Crimes of the Future Review

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With every new David Cronenberg movie comes a level of excitement. My anticipation for Crimes of the Future rose with reports of a six-minute standing ovation from Cannes. What really piqued my interest were reports of walk-outs from Cannes. Cronenberg is a master of body horror, and Crimes of the Future sounded like his most beautifully twisted film in years. However, I’m not convinced the walk-outs were solely based on graphic imagery. It’s not for those with weak stomachs, but the film’s main issue is that it’s surprisingly dull.

Cronenberg movies have two speeds. The Fly, Eastern Promises, and Scanners appealed to more mainstream audiences with their solid pacing. Films like Videodrome and Dead Ringers were slower, but the otherworldly environments and surreal premises could still suck Cronenberg fans in. Crimes of the Future has Cronenberg’s surreal stamp, but it lacks interesting enough characters and ideas to justify its sluggish pace or underwhelming resolution.

It’s a shame Crimes of the Future isn’t more engaging for a few reasons. The film marks Cronenberg’s first sci-fi horror picture of the 21st century, his last one being 1999’s Existenz. The potential for something more compelling is in grasp, as Crimes of the Future feels like one of Cronenberg’s most self-aware film. The story sets itself in the future (obviously) where Saul (Viggo Mortensen) and Caprice (Léa Seydoux) have turned the removal of organs into performance art. Some find it entertaining, others find it sexual, and others find it wrong. That’s how most audiences feel about Cronenberg’s work, which invites potential for a meta-analysis of his career. Cronenberg never takes advantage of this opening, however.

Cronenberg also fails to fully utilize the film’s most absorbing presence, Kristen Stewart. Adding to her growing list of risky roles, Stewart shines as a bureaucrat’s assistant whose interest in Saul isn’t strictly professional. Stewart’s Timlin becomes fascinated with Saul, whose condition allows him to grow new organs in his body. This dynamic delivers no payoff, though, and the same can be said about the film itself. Cronenberg has never been known for wrapping up his movies in a tidy package, but unlike some of his other films, the abrupt ending here is more frustrating than thought-provoking.

Recommended:  The Inspection Review

For all its shortcomings, there is much to admire in Crimes of the Future. Mortensen delivers a physically commanding performance, moving with the vigor of a man half his age. Cronenberg offers several inspired visuals, namely a man covered in ears. Even on that level, though, Cronenberg has given us more disgustingly gorgeous films.  Aesthetic aside, what is that movie trying to say? For that matter, why does it share the same title as Cronenberg’s unrelated 1970 film? Cronenberg doesn’t seem to know and I have no idea.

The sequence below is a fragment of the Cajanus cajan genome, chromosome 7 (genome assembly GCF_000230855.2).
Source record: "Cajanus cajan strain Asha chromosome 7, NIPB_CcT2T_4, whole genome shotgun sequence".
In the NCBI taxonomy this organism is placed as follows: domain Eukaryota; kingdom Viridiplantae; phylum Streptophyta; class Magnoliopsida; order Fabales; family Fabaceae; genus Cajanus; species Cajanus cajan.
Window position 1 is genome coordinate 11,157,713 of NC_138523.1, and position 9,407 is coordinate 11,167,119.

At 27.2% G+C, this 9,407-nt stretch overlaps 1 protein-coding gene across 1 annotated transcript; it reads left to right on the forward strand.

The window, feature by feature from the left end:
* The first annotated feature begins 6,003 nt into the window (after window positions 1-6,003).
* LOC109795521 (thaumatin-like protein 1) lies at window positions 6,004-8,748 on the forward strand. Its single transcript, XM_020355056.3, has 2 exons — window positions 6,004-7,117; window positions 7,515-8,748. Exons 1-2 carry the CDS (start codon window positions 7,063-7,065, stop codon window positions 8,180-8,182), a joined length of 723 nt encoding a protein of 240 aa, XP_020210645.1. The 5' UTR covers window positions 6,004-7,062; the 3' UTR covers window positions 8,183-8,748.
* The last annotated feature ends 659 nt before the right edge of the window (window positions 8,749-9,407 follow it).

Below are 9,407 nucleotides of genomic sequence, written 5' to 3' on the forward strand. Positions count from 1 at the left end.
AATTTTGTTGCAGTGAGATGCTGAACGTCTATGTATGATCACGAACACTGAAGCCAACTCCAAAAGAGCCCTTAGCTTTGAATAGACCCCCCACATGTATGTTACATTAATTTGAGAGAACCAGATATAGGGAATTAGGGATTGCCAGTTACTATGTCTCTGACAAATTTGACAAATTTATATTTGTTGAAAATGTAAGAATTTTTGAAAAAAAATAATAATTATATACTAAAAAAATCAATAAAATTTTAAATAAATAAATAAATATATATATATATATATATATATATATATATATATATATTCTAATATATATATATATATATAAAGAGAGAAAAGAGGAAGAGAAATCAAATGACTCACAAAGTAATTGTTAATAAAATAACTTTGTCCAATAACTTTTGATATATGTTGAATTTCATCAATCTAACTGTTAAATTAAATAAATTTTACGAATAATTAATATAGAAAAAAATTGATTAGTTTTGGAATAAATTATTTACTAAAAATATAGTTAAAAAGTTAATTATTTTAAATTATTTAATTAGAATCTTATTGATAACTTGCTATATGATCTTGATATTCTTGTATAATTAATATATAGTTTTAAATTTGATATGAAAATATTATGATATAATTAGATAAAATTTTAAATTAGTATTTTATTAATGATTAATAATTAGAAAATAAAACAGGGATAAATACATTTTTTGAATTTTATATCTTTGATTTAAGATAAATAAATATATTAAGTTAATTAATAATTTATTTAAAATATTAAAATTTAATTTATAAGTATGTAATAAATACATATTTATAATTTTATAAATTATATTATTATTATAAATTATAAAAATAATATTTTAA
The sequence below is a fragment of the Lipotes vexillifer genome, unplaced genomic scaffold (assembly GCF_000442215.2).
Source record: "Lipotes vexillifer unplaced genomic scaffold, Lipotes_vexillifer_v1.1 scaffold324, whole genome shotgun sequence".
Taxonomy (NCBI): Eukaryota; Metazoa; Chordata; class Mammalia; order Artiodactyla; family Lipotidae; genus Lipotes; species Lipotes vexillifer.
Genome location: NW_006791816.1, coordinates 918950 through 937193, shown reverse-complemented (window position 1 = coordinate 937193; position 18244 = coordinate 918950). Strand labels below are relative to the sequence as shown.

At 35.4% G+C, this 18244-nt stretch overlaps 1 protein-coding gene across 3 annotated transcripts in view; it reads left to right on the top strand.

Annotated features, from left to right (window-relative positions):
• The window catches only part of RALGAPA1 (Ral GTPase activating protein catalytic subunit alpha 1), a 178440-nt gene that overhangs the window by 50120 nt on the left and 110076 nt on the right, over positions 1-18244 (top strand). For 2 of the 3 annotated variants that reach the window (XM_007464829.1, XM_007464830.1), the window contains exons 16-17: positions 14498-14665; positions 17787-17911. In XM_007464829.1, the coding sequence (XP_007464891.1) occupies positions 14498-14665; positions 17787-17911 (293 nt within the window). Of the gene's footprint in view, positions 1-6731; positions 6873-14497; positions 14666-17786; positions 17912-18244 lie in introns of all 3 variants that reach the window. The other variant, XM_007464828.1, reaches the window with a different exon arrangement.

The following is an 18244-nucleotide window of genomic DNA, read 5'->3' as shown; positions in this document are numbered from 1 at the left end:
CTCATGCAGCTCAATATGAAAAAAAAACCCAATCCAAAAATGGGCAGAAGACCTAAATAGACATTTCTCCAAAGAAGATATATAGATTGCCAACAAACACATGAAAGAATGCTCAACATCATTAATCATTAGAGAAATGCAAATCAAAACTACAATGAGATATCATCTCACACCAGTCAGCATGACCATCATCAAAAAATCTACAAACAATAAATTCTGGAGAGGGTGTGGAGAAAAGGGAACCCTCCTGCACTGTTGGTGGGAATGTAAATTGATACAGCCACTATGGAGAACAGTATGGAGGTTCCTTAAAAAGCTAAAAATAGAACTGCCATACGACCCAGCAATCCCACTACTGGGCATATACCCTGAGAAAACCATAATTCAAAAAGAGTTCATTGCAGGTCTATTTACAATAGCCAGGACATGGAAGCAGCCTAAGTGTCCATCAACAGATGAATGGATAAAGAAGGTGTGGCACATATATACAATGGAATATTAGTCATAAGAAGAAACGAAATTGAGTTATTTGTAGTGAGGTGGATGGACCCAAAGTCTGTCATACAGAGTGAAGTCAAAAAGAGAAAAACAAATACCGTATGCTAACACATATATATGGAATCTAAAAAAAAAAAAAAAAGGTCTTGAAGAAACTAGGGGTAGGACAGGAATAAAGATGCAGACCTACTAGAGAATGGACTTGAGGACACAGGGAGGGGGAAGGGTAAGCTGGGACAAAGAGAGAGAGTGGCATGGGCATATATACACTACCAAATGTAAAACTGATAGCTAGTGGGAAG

Maybe I will in time, but for now, I’m glad I saw Crimes of the Future as a Cronenberg fan. With Cronenberg being something of a divisive figure, there are sure to be others who identify more with the film than me. In typical Cronenberg fashion, some will applaud, others will walk out, and people like myself will admire the film more than they enjoy it. Crimes of the Future isn’t a bad movie, but it’s easy to remove from your conscious, with or without surgery. And if there’s one thing a Cronenberg film shouldn’t be, it’s forgettable.

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About Nick Spake

Nick Spake has been working as an entertainment writer for the past ten years, but he's been a lover of film ever since seeing the opening sequence of The Lion King. Movies are more than just escapism to Nick, they're a crucial part of our society that shape who we are. He now serves as the Features Editor at Flickreel and author of its regular column, 'Nick Flicks'.

One comment on “Crimes of the Future Review

  1. Joe

    How can someone call themselves a fan of Cronenberg and then be at a loss as to what he’s doing here?

    Crimes of the Future not only continues his decade-long fascination with the human body and its complicated relationship with technology, sex and violence, but it finds Cronenberg at his most political, self-reflexive and comedic. The film is filled with fascinating ideas and images and this review refuses to engage with any of them. It’s particularly telling that the one image the reviewer highlights (the ear-covered man) is mocked by the characters in the movie for being too obvious and on the nose. But I guess the reviewer missed that. It’s also mind-boggling to see Mortensen’s physicality be compared to that of a man half his age when he is dragging his feet, coughing, crouching in corners and struggling to eat for the entire movie. What film did the reviewer even watch???

    This is one of the worst reviews I’ve read in years. Watch the film again.

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